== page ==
While solutions like SSO and password managers still require passwords to be stored in the system—even if users log on without entering them—the passwords themselves still exist. A “true” passwordless solution, on the other hand, should eliminate passwords from the process from the very beginning. Account creation and log-in should rely on passwordless methods of proving identity—a password shouldn’t exist at any point, or even come into the equation.
To be truly passwordless, a solution should authenticate users using authenticator apps, security keys/cards, or similar types of technology. In this sense, things users have play a key role in passwordless authentication, as well as something users are, which can be proven using biometric technologies.
So that passwords can be eliminated, passwordless solutions need to be both scalable and based on specific standards. Solutions implementing “true” passwordless authentication commonly rely on the FIDO2 standard.
FIDO2 Security Keys
FIDO2 is an umbrella term for the set of specifications laid out by FIDO Alliance, and enables users to easily use their devices to authenticate their identities in both mobile and desktop environments. The two key components of this standard include World Wide Web Consortium’s (W3C) Web Authentication (WebAuthn) and FIDO Alliance’s Client-to-Authenticator Protocol (CTAP).
FIDO2 enables users to log in using FIDO security keys or biometric technologies that are built into their devices—such as fingerprint scanners and facial recognition—instead of entering a password.
“True” passwordless authentication often uses FIDO2’s public key cryptography. This consists of a cryptographic pair of keys that work together to authenticate a user—these include a public FIDO2 key and a private key. The private key essentially functions as a password, or the key to the lock, while the public key is the lock itself.
When a user registers with an online service or website, this generates a new key pair on the specific device that they’re using. The public key is registered in the web service’s key database while the private key is stored on the user’s particular device that they registered with. The private key is only visible on that device—in fact, it’s stored within the most secure parts and never leaves the device during the authentication process.
Once the keys are registered, the user can then use their private key to log in to the service or webpage they’ve registered with. To generate a private key, the user needs to prove their identity by performing an action—actions include entering their FIDO2 token, pressing a button, or using a biometric scan. Passwords are completely eliminated from the process.
The benefits of using public key cryptography are that users can’t be tricked into giving away their credentials in a social engineering attack or have them stolen in a password attack, because they don’t know the credentials themselves. As well as this, it can help speed up the authentication process from having to type in a password to a simple gesture.
Challenges and Recommendations
So, is passwordless authentication right for your organization?
If your organization is looking to implement more secure methods of authentication and reduce the risks tied to passwords, then passwordless authentication is a great option. But you should consider that there are an array of considerations and challenges to be aware of before starting your transformation to passwordless.
Full-scale passwordless authentication will likely take your organization multiple years to achieve and, is best implemented as part of a phased approach as opposed to a big bang implementation.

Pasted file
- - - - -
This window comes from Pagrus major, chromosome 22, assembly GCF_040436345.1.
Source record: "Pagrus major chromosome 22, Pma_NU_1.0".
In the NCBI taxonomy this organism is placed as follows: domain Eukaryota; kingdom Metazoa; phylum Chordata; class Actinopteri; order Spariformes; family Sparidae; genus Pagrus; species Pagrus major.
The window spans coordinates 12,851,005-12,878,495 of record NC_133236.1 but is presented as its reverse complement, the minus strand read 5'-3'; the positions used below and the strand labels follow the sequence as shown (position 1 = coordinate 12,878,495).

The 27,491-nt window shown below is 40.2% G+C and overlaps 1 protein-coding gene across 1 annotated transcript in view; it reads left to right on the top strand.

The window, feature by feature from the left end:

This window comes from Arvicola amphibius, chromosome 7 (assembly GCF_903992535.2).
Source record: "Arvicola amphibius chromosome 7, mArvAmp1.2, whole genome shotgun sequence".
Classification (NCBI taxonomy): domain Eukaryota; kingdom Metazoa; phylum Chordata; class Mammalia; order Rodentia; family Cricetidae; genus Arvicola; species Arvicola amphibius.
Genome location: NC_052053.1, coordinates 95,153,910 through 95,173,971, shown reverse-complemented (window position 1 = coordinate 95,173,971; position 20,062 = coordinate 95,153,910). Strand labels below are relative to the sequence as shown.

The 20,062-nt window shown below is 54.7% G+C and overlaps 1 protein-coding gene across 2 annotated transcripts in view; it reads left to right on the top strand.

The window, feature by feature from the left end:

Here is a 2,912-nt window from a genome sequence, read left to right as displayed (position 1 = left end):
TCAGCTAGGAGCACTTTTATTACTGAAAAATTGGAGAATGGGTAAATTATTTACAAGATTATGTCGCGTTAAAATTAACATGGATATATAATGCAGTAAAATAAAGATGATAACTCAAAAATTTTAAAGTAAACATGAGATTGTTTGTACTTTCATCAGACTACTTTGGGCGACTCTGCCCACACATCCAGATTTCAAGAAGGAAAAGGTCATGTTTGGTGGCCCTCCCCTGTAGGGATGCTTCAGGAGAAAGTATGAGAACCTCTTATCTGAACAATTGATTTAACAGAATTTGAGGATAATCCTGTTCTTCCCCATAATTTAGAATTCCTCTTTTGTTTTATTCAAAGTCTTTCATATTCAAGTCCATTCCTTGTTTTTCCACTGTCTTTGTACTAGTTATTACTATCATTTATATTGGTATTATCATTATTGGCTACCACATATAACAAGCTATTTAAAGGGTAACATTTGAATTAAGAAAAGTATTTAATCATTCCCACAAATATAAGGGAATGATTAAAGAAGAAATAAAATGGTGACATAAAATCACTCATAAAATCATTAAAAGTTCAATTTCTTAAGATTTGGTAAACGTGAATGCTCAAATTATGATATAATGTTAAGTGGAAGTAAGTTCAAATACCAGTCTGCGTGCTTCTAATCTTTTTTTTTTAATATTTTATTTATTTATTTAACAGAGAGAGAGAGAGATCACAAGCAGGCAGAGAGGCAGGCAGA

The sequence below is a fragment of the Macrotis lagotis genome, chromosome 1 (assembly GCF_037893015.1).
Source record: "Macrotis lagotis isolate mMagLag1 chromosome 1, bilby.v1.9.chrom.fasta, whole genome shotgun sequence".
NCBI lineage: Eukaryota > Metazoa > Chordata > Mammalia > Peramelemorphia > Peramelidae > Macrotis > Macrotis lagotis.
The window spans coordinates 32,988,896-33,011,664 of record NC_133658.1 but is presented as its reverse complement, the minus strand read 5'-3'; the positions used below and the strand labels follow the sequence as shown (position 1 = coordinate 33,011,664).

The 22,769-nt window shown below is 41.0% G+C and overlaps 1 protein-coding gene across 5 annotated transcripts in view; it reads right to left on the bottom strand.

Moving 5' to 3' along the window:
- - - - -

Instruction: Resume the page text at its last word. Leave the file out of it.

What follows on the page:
Eliminating passwords from your organization’s security culture can also be extremely complex and, at times, impossible, due to legacy systems relying on passwords.
As well as this, users can be reluctant to move away from the use of passwords, as these are what some might feel most secure in using. In fact, 74% of security professionals believe their end-users would prefer to use passwords as these are what they’re familiar with.
Because of this, the coexistence of passwords with passwordless authentication is something that you should factor into any migration plans. Password management will still be a vital component of your security solution for years to come—during your transition to passwordless and likely beyond.
Some further challenges that come with implementing passwordless authentication include:
- Budgetary restraints and the need for a high initial financial investment
- Time required to implement
- Complexity of migration and implementation
- Gaps in employee skills and/or knowledge
To address some of these challenges, we recommend taking a phased approach and trialing the solution in your environment before implementing it. As well as this, you should assign technical experts to your migration to support throughout and help address potential issues.
Password authentication is not a “one size fits all” solution, and the modes of authentication that are best suited to your organization will depend on specific use cases.
No solution is 100% secure, but implementing passwordless authentication is one of the best ways for you to protect your organization against password-related attacks and improve user experience.
We recommend that before implementing, you evaluate your specific use cases to determine the passwordless approach that would work best for your users and areas of business.
Many vendors allow implementing multiple methods of authentication at once, each suited to different use cases, so you can tailor your solution to suit your business needs.
A passwordless authentication solution would benefit organizations of all sizes—but due to the high cost as well as level of complexity and support required to implement, it’s best suited for enterprise organizations. While also well suited across all industries, organizations handling confidential and secure data—such as those in healthcare, finance, and business and professional services—will likely benefit most from passwordless solutions.
To find out more about finding the right passwordless solution for your organization, take a look at our guide on The Top 10 Passwordless Authentication Solutions.
But, we acknowledge that achieving “true” passwordless authentication can feel like a huge leap for organizations currently relying on password-centric modes of authentication. So, by implementing MFA or SSO, you can place yourself in a better position to transition to full passwordless authentication further down the line.
The road to passwordless is paved with SSO. We recommend starting your transformation to passwordless authentication by implementing password-free methods of authentication—if you haven’t already. Once you have these in place, the transition to “real” passwordless authentication will be far easier.
Take a look at our guide, The Top SSO Providers For Business, to find out more.